In the market in Puerto Vallarta, one finds a community; it’s not a spot to sell wares as much as a gathering place for people to interact on a personal level. The friendships and family connections in mercados are evident and symbolize so much of what is Mexico… people enjoying one another and sharing stories, gossip and life, in general.

Mind you, shops and galleries do have price tags and they have been meticulously calculated. When purchasing jewelry, clothing, food, wine and other goods in shops around town, bargaining is frowned upon and simply not acceptable.

Que cómo es es.

From our guest blogger:  Adam Garcia


Find A Properties by Listing Agents Here:


Puerto Vallarta: Taste Experiences of Mexico  

Ah, the fruits and vegetables of Mexico.  We love the unique shopping experiences and bringing home food that we are not always certain how to prepare or eat. Learning about these new delectables has been a fun and usually delicious experience.

Our first tomatillo (pronounced toe-mo-tio), also known as the Mexican husk tomato, landed in the fruit basket with absolutely no idea what it was or how to prepare it. A knowledgeable friend and neighbor educated us properly and with huge delight we learned to make delicious green salsas, just like those we formerly purchased in a tin can!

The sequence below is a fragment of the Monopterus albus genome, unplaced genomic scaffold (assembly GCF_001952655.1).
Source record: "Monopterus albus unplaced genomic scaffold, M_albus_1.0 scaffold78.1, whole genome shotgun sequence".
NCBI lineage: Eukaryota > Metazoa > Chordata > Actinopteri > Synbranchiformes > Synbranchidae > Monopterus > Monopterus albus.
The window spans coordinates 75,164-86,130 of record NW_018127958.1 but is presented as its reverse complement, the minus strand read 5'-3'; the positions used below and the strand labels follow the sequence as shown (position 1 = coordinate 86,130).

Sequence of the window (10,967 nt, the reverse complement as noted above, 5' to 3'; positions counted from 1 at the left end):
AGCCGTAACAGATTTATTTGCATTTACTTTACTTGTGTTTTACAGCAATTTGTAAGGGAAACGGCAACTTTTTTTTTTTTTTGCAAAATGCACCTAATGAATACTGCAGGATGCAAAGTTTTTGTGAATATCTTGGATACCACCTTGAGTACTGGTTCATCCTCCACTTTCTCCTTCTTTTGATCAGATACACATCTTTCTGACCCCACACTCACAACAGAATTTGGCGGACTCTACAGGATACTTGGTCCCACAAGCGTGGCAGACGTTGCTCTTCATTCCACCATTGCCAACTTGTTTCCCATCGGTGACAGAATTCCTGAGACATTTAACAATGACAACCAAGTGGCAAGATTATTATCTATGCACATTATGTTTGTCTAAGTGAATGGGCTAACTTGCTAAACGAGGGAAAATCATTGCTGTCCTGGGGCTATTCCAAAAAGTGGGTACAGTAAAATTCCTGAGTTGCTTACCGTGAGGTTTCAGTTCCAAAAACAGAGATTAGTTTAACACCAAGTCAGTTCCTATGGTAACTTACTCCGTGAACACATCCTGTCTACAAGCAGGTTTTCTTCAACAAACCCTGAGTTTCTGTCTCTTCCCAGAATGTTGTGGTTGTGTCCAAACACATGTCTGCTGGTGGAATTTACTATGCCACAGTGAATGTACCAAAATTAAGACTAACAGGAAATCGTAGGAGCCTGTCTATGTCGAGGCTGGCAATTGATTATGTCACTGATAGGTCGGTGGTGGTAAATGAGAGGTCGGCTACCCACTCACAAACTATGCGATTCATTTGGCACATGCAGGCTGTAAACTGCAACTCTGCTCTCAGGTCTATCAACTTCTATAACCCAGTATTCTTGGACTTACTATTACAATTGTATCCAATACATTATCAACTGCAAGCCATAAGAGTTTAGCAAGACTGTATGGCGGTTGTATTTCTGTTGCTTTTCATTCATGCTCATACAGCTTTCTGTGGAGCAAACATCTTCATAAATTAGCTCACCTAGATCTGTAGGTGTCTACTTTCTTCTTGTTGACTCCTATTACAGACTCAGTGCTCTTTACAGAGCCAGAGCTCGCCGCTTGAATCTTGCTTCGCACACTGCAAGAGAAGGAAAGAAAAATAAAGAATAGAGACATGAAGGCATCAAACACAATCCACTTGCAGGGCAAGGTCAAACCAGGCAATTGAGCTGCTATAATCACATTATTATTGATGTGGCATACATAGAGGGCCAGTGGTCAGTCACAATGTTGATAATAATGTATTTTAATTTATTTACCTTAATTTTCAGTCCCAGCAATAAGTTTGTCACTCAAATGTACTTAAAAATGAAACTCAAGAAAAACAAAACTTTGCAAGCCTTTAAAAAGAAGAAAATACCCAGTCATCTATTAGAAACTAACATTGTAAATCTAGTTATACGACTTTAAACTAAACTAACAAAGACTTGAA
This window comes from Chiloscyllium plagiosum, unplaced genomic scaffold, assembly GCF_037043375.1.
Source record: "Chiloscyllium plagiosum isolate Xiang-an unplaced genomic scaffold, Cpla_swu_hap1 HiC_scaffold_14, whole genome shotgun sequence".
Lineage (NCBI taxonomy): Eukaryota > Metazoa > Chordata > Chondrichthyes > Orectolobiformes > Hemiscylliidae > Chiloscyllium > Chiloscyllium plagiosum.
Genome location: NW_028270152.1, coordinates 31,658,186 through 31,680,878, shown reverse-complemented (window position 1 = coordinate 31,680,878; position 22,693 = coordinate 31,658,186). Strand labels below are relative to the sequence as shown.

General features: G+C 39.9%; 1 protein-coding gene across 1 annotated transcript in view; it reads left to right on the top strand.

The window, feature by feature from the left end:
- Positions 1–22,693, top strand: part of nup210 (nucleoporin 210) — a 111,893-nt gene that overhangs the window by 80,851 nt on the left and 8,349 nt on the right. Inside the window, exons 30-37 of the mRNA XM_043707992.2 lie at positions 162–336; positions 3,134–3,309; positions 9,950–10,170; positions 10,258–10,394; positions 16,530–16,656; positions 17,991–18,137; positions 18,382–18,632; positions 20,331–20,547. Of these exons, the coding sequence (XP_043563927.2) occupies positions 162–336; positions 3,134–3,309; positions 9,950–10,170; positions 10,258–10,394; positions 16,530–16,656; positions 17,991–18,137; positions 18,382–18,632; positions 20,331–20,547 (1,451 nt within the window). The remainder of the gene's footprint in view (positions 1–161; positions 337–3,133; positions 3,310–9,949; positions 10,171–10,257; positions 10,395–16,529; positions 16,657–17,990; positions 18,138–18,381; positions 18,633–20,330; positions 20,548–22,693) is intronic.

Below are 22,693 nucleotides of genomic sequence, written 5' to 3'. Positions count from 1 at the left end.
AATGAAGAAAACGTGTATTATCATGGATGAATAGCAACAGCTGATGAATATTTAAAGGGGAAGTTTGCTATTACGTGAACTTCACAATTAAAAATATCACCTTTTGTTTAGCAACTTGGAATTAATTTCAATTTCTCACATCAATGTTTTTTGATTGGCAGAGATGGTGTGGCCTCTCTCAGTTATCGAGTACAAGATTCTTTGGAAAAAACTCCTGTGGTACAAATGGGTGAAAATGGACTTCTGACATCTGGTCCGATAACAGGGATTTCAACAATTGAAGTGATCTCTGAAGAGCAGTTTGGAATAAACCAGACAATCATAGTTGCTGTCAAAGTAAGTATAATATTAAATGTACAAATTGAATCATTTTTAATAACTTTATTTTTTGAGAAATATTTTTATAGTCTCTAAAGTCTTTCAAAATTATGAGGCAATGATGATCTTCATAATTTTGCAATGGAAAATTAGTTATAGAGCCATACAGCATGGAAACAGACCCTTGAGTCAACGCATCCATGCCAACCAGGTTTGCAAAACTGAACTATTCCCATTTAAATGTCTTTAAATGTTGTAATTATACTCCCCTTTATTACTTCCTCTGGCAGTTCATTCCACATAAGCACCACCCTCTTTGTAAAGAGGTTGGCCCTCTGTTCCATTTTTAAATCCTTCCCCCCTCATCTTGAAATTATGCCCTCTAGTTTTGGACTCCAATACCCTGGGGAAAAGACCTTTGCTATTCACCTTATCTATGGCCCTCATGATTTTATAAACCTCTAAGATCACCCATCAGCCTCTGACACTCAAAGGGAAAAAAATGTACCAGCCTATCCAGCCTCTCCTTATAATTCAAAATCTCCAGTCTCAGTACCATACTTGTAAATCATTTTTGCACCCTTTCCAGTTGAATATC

Jicama (pronounced hic-a-ma) resembles the familiar turnip and has a similar texture when cut open. Unlike the turnip however, it is crispy and sweet and a wonderful addition to any salad, be it fruit or vegetable based. Often found in fruit cups one buys on the street or beach in Puerto Vallarta, jicama is devilishly delicious, sliced and sprinkled with chile and lime juice. Our favorite combination is with cucumber and watermelon. Peel the thick brown skin before eating.

chayotes2

Chayote (pronounced chai-o-tee), also known as christophene, is a pale green vegetable, part of the melon and squash families. Though rare in US markets, chayote is very common fare on the dining tables in Puerto Vallarta and all of Mexico. An excellent source of Vitamin C, it can be peeled or cooked with skin on. We like it mixed with other vegetables in a side dish and not crazy about eating it raw in salads. However, it is delicious when served with carrots and other vegetables in an escabeche sauce. Some like it mashed, as one might serve potatoes or yams, but this process requires more seasoning than we think it deserves.